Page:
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Thread: Baclofen pump FAQ

  1. #301
    Senior Member Axle's Avatar
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    Quote Originally Posted by MSspouse View Post
    Thanks for the info. Is that what is billed to Medicare/Insurance? I'm curious what is actually paid by Medicare and what copay category (e.g. 20% copay) it falls under.
    I called the Physiatrist office and she was helpful but not very definitive. She seemed to think it would be about $180 copay with Medicare. That's not so bad. We can handle low hundreds, but not thousands every year.
    Depending on what they do (refill or adjustment) your 20% copay may be approximately $30 to $50 as an original Medicare patient.

  2. #302

    baclofen pump

    Looking for those you have a pump and their thoughts on if it has been worth it? How has it improved your quality of life? How it actually looks under the skin? Who have had problems with procedure and/or after? How long have you had the pump and what level of injury do you have?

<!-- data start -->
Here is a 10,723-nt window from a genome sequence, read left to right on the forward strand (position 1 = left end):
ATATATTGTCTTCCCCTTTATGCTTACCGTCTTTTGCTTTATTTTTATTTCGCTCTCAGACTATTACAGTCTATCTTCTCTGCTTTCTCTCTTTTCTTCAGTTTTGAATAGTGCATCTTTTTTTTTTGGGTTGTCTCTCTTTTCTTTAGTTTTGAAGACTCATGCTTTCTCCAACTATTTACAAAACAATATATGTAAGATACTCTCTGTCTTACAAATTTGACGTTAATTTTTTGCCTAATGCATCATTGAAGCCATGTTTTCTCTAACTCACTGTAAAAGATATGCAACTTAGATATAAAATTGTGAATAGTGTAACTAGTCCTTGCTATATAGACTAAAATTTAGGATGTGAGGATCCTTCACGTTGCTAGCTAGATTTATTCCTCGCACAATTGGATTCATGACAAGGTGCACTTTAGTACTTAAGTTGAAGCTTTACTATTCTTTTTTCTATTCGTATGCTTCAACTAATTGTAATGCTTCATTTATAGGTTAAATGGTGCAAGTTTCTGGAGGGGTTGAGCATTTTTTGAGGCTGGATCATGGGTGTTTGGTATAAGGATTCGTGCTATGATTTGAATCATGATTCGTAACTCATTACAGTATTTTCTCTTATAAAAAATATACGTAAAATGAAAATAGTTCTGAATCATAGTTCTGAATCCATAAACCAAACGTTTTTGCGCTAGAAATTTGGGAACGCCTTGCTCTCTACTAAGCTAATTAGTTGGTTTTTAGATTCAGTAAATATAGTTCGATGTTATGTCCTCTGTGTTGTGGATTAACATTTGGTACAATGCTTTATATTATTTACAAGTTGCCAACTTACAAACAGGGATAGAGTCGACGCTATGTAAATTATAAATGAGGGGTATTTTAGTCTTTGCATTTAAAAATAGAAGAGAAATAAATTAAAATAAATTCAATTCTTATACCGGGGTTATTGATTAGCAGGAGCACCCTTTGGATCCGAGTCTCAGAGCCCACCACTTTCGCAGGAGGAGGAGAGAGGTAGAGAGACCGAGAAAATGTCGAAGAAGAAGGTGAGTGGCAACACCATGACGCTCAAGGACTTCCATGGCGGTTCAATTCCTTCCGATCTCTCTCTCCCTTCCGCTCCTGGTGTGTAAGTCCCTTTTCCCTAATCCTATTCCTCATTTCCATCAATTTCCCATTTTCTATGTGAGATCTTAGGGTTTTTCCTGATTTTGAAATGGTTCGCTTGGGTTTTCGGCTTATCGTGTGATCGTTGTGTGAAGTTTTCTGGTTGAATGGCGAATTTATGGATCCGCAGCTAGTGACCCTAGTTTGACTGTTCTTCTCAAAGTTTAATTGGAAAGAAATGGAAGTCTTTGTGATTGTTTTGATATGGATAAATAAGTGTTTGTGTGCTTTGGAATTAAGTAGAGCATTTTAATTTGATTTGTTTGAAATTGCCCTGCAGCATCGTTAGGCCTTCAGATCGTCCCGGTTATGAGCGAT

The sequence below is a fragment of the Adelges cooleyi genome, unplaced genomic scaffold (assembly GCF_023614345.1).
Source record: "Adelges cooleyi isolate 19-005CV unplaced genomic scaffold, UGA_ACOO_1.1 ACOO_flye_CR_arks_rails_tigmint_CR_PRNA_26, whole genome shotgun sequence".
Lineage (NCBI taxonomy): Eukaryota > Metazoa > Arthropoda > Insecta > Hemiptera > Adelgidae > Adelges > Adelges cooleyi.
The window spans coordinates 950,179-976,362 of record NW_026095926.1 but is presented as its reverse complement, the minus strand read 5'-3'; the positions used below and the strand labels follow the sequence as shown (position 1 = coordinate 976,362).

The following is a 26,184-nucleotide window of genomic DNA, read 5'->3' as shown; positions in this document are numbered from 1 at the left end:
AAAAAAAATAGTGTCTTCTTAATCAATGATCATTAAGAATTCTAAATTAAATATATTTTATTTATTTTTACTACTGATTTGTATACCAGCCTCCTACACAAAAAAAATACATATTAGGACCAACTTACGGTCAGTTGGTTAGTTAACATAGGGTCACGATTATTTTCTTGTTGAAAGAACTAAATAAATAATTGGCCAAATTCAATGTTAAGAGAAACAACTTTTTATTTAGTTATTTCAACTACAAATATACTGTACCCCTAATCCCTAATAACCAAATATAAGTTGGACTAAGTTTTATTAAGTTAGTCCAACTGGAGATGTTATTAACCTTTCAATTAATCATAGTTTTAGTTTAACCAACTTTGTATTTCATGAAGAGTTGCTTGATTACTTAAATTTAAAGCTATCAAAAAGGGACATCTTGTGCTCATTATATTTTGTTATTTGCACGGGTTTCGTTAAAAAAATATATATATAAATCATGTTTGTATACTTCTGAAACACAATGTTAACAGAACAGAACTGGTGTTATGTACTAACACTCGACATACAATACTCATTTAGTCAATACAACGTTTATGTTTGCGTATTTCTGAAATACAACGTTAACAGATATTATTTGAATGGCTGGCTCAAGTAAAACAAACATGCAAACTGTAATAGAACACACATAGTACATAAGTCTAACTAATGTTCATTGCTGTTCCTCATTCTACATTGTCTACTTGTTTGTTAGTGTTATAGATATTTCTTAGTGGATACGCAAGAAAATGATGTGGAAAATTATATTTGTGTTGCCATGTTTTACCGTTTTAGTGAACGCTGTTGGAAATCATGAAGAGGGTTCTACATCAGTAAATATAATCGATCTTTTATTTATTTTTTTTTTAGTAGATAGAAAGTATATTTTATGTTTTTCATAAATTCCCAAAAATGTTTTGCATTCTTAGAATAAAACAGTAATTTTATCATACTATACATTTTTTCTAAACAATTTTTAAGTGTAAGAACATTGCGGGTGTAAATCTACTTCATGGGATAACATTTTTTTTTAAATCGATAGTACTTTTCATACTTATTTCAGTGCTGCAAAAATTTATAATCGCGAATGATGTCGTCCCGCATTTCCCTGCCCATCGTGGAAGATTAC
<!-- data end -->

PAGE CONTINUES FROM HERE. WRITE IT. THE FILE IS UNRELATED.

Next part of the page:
Scheduled for March 5th and as always worried?

  3. #303
    I am moving this thread to our Care Forum. I decided against getting the pump because I was concerned about potential malfunctions.
    The test of success is not what you do when you are on top. Success is how high you bounce when you hit the bottom
    --General George Patton

    Complex problems need to be solved collectively.
    ––Paul Nussbaum
    usc87.blogspot.com

  4. #304
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    Quote Originally Posted by new dimension View Post
    Looking for those you have a pump and their thoughts on if it has been worth it? How has it improved your quality of life? How it actually looks under the skin? Who have had problems with procedure and/or after? How long have you had the pump and what level of injury do you have?
    Scheduled for March 5th and as always worried?
    some like it i did to for awhile then it got a kink in catherea but they did not find for 3 yrs
    it almost killed me

    if if it had stayed working heaven yes but now i am to scared but it was great

    if that makes sense

  5. #305
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    Bacelfin pump...is it right for you?